Next, you should be aware that there is a public perception (to the very small fraction of the public that bothers to pay attention to municipal politics) that you rode in on a wave pro-labor, anti-Daley sentiment. I know that isn't necessarily true, but the media are, generally, hacks, and so you'll get a lot of questions any time a union issue comes up. And if you vote against the union, expect people to accuse you of selling out, or failing to dance with them that brung ya. Don't piss of who brung ya. Because they can un-brung ya. So if you plan on really being "your own man/woman," you better start raising money tomorrow and not stop for three years, taking breaks only to raise money for your neighboring aldermen and raise money. Then you should take a moment to raise some money. That should keep you safe.

If Mike Zalewski (23rd) asks you to try on his coat, don't do it. Just trust me.

Please, please, please, don't hurt Chicago. Chicago is pretty nice. We enjoy many things about it. There are many things about it we don't like, and we'd like you to fix those things. It's a very simple formula: Try to make things better, but definitely don't make things worse. We've all figured out a way, more or less, to live with how Chicago is now. It isn't easy, but we make it. So don't make it harder, OK? Don't do things like invite massive, quality-of-life altering developments into our neighborhoods without real input from us.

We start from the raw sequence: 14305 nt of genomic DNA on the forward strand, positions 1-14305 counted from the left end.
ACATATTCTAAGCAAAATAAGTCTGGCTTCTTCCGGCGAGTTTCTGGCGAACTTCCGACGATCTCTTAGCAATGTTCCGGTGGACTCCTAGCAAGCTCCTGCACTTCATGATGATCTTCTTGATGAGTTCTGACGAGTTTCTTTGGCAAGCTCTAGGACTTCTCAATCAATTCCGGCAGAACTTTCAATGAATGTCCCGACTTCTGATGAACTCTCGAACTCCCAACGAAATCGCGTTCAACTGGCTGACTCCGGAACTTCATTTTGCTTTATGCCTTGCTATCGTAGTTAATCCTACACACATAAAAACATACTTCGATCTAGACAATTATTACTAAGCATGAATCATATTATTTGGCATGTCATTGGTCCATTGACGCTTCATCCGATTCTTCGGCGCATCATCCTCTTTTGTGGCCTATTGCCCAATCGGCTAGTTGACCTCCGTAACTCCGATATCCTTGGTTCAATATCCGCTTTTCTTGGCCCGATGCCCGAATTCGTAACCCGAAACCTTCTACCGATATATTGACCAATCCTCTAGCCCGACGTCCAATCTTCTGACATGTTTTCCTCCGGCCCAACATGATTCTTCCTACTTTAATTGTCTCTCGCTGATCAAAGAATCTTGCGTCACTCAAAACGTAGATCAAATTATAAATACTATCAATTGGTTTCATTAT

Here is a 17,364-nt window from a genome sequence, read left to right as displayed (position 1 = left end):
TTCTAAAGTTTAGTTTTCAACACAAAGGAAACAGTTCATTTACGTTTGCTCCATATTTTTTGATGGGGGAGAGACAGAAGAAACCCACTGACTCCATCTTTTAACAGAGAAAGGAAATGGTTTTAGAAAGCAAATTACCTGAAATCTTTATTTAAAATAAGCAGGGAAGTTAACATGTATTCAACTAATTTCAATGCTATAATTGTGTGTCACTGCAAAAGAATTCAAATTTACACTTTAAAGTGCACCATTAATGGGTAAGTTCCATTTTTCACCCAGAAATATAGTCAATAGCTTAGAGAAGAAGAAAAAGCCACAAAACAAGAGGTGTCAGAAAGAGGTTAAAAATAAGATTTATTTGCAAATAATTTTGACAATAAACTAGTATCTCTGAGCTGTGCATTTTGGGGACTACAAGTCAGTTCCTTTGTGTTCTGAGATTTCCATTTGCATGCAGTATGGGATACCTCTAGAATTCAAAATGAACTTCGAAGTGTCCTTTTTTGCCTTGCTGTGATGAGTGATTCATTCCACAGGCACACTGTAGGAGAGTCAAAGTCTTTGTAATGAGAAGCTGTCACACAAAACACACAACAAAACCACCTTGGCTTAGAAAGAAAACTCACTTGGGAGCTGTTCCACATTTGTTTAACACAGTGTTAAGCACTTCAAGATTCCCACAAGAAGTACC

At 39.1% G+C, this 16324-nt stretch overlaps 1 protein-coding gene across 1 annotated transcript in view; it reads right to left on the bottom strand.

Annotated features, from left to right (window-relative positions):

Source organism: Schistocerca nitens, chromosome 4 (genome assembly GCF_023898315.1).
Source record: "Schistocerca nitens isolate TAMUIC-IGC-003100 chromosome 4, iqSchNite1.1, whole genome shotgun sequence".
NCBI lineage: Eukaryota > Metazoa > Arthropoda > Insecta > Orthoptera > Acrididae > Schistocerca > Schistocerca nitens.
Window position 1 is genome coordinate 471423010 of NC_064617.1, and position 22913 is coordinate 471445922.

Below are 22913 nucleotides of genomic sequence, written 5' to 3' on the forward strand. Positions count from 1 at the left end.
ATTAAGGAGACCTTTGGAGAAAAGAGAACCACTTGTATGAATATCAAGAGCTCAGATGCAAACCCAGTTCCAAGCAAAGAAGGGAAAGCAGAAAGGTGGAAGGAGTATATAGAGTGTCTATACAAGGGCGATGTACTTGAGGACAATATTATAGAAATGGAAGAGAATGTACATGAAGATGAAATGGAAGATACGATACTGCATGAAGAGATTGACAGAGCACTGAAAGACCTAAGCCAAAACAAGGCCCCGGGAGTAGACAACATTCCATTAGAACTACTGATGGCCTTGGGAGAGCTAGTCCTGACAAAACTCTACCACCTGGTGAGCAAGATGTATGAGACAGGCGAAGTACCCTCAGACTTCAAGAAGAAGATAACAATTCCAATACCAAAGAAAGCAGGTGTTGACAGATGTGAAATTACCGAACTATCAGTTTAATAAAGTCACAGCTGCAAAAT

I know you think you know the ward pretty well, but you don't. You hardly know it at all. Even those of you who went out and knocked every door and tried to talk to everybody. Because those residents are one person when a friendly young candidate is asking for their vote and talking about doing good by 'em and, who knows, maybe we'll stop some of that government waste? They're a completely different person when they don't get their block party permit on time or when their fence gets broken down for the third time by kids cutting through their yard. There are those people, just about every block — in some neighborhoods, every other block, in some neighborhoods, you got two a block — who have the ears of everybody around them. They can spread a rumor quicker than you can say, "Committeeman," and they can kill a rumor just as quick. They will send a minion to every ward night and ward meeting you hold until the matter is addressed. Quickly, your name becomes toxic for entire city blocks because you didn't return a phone call or your office staff was rude. You think you know who those people are? No. Walter Burnett knows. Ted Matlak didn't.